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It’s rough and ruthless, but criticism saves you time. People aren’t trying to be mean. They’re just trying to keep you from banging your head into the same wall.
Scientists can’t continue publishing the same paper over and over again. Apple can’t just release another iPhone without drastic improvements. As they say, sameness destroys creativity.
Instead of giving up, what critical advice does is redirect you. Writes Tom Standage in Writing on the Wall:
“Adam Smith. He wrote much of his book in the British Coffee House, his base and postal address in London and a popular meeting place for Scottish intellectuals, among whom he circulated chapters of his book for criticism and comment.”
In search of a little audience, you get the feedback you need to keep iterating until we get it right. Naturally, the process is frustrating for all artists. Writes Fred Kaplan on John Coltrane’s experimental determination.
In a backstage interview with Coltrane during intermission at the Stockholm concert, a local jazz DJ noted that some critics were finding his new sound “unbeautiful” and “angry,” then asked, “Do you feel angry?” Coltrane replied, in a gentle, deliberative tone, “No, I don’t,” adding, “The reason I play so many sounds, maybe it sounds angry, it’s because I’m trying so many things at one time, you see? I haven’t sorted them out. I have a whole bag of things that I’m trying to work through and get the one essential.”
The fear of messing up is good quality control. The feedback loop is a critical ingredient to success. Otherwise, you may just be making something that never sticks.
People don’t like thinking. It’s painful. Like denoting page numbers, you have to get your brain’s cells to assemble in an attempt to establish some order.
There’s a reason why there are so few philosophers and so many people attending entertainments. It is easier to sit back and play, to consume in our default setting rather than tinkering with abstract trains of thought.
Vividly-coloured and shaped like stars, ships and castles, several churches in Kerala appear to defy one of the basic tenets of architecture as set by the influential American architect Louis Sullivan – “form follows function”.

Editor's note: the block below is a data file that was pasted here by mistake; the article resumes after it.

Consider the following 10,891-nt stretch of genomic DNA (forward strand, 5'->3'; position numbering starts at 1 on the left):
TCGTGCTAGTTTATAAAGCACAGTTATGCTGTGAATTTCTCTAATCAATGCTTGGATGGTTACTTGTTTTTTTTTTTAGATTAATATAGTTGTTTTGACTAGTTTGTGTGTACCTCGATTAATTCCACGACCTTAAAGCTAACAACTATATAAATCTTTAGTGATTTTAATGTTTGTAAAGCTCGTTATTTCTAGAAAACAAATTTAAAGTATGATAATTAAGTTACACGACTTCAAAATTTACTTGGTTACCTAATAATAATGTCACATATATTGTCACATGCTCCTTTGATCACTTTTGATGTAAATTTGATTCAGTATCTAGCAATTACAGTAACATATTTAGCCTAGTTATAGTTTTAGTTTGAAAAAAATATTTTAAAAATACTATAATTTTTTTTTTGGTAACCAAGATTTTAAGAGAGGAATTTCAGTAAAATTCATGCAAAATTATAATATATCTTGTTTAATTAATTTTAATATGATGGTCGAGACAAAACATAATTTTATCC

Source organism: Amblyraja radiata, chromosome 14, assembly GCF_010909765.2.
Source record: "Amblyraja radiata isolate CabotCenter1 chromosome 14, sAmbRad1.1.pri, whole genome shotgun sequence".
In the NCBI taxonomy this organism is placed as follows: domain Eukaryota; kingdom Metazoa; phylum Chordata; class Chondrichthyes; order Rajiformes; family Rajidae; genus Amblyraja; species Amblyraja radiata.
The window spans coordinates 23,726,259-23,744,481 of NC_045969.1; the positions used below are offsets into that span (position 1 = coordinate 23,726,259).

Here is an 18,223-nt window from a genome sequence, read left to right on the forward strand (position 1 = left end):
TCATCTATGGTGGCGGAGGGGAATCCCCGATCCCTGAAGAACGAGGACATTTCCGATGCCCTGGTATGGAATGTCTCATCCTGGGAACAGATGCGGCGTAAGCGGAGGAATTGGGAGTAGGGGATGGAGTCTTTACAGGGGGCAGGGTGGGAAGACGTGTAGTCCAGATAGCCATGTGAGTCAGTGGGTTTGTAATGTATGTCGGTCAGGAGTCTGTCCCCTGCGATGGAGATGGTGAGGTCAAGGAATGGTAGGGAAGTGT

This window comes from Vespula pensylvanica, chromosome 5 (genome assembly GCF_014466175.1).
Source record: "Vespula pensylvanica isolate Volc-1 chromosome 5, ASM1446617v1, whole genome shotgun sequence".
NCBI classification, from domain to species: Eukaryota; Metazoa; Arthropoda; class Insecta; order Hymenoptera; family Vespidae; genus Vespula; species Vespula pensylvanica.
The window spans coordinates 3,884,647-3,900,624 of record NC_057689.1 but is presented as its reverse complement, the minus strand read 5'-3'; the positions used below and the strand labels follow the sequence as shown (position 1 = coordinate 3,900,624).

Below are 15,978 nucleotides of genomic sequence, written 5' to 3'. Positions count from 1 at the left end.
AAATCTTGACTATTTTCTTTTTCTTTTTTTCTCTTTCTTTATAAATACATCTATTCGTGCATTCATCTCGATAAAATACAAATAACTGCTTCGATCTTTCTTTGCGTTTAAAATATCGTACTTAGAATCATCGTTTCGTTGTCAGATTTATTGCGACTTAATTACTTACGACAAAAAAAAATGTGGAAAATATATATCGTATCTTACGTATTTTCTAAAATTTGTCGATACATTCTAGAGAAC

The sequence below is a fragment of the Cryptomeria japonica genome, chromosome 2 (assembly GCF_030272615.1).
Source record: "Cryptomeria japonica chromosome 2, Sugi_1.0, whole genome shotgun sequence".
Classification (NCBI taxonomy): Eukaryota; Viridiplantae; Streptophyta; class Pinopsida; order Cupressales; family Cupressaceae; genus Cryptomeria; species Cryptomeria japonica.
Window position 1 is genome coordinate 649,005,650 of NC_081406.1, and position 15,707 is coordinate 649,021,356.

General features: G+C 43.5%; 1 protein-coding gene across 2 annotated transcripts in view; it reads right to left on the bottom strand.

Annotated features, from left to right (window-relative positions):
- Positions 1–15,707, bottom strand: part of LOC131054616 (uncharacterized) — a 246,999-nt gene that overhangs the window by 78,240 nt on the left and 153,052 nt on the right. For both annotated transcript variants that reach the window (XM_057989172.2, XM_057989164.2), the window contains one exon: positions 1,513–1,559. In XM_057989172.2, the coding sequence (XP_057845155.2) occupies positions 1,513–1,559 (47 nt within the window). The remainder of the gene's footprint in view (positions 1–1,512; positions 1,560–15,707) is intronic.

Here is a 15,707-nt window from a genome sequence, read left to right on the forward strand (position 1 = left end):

We give anxiety power, and the right brain consciousness loves to conjure up imaginary bombs of self-destruction.
What if instead of keeping any worries in we could express them through outward movement, some form of art.
The art of fiction, the art of underwater basket weaving, the art of rolling dice — whatever you fancy as a release from the prison of unnecessary worry.
Keep in mind that anxiety is not a prerequisite for making stuff. All creativity is a form of prayer.
There are plenty of genuinely happy artists that express themselves through their work. I’d say Paul McCartney is one of them, for instance. But there’s plenty on the opposite side of the spectrum like Francis Bacon or Vincent Van Gogh, whose paintings allowed them to release inner demons.
Transmuting either happiness or anxiety into a blank canvass helps prevent any excess storage.
“The talent to make art accompanies the need for that art; they arrive together.” — John Berger, Here is Where We Meet
Imagine you are eighty years old – assuming you’re not eighty already, that is; if you are, you’ll have to pick an older age – and then complete the sentences ‘I wish I’d spent more time on…’ and ‘I wish I’d spent less time on…’. This turns out to be a surprisingly effective way to achieve mortality awareness in short order. Things fall into place. It becomes far easier to follow Lauren Tillinghast’s advice – to figure out what, specifically, you might do in order to focus on life’s flavours, so as to improve your chances of reaching death having lived life as fully and as deeply as possible.